Social Comparisons in Social Media: Why are Others Doing so Well?

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By: Gingin Chien

This blog has been reviewed by Rebekah Weinman and Nicholas Murray, edited by Rémi Thériault, and formatted and published by Nicholas Murray.

As social media users, we’ve probably all admired others’ lives as shown in social media, and wondered how a person can be productive while maintaining a work-life balance. What’s more, we may often argue with friends and family from time to time, and then wonder why our own relationships are not as perfect and loving as those we see on social media.

Yes — most of us experience social comparisons when we are using social media. We can make upward comparisons, in which we compare our own lives to more successful people and hope to be as happy as they are. We may also make downward comparisons, which remind us that we don’t want to sink to the level of those we dislike.

We all compare ourselves to others at some point, and for various reasons: To be inspired, to evaluate ourselves, to regulate our emotions, etc.¹ Before social media existed, social comparisons happened between ourselves and people around us, such as our colleagues, our friends, and our family members. It happens within in-person settings when we are interacting with others. Such comparisons are relatively more realistic, as we know what the person really thinks, and we can observe how they behave, so our comparisons are more accurate.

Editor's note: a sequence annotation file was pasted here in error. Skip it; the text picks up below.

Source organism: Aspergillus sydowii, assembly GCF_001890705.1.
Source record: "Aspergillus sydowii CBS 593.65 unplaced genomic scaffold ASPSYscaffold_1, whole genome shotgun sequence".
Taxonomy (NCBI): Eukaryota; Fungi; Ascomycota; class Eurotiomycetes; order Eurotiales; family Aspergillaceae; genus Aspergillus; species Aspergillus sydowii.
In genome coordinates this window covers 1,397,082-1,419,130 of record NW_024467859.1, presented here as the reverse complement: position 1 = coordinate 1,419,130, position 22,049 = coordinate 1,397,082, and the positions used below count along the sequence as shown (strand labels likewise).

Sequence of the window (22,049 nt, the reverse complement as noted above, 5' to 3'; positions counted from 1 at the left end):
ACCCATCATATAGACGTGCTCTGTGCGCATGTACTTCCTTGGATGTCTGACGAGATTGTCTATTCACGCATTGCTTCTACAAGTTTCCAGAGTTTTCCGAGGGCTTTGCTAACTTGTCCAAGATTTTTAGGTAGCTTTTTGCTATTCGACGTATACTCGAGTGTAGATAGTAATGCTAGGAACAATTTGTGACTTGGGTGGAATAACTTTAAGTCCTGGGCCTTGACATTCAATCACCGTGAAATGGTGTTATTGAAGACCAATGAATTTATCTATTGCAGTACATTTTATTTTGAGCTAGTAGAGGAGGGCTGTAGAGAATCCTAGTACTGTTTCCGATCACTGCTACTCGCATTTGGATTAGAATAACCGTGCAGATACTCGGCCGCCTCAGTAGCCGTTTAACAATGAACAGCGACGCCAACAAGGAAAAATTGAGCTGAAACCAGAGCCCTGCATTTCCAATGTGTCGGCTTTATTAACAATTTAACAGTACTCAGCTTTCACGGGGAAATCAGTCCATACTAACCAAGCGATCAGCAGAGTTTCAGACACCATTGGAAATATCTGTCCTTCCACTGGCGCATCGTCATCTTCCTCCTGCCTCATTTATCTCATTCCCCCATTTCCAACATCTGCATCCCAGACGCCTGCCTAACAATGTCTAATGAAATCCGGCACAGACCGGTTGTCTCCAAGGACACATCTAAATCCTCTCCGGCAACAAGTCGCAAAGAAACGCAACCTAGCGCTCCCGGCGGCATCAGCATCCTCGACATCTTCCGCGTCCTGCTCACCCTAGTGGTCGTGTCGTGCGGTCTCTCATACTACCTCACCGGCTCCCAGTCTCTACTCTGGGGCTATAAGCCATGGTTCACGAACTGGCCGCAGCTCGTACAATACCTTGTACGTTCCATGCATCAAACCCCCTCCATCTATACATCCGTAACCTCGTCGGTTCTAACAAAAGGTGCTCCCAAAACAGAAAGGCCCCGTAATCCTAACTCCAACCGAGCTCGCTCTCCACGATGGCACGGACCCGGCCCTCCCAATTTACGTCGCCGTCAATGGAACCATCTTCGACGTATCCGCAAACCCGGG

In contrast, social media users get to choose what information they want to reveal on social media and to choose who they want to be. Oftentimes, users choose to present only the successful and good things that happen in their lives, while choosing not to report any struggles or challenges they are going through. That being said, as viewers of their profile, we tend to make upward comparisons to other people because we only see the positive parts of their lives. Upward comparisons can sometimes inspire us, but more often it makes us feel inadequate, resulting in poorer self-evaluations.²

Several studies have shown that social comparisons negatively influence our self-esteem and well-being. Wirtz et al. (2020) followed participants for 10-days and assessed their use of social media and well-being. The results showed that as time spent on social media increased, participants’ well-being decreased, as social comparison was a strong predictor of well-being. Furthermore, studies done by Vogel et al. (2014) suggest that people engage in more upward social comparisons than downward social comparisons when using social media. As well, the extent of upward social comparison when using social media mediates the relationship between social media use and self-esteem.

My Experience with Social Comparisons in Social Media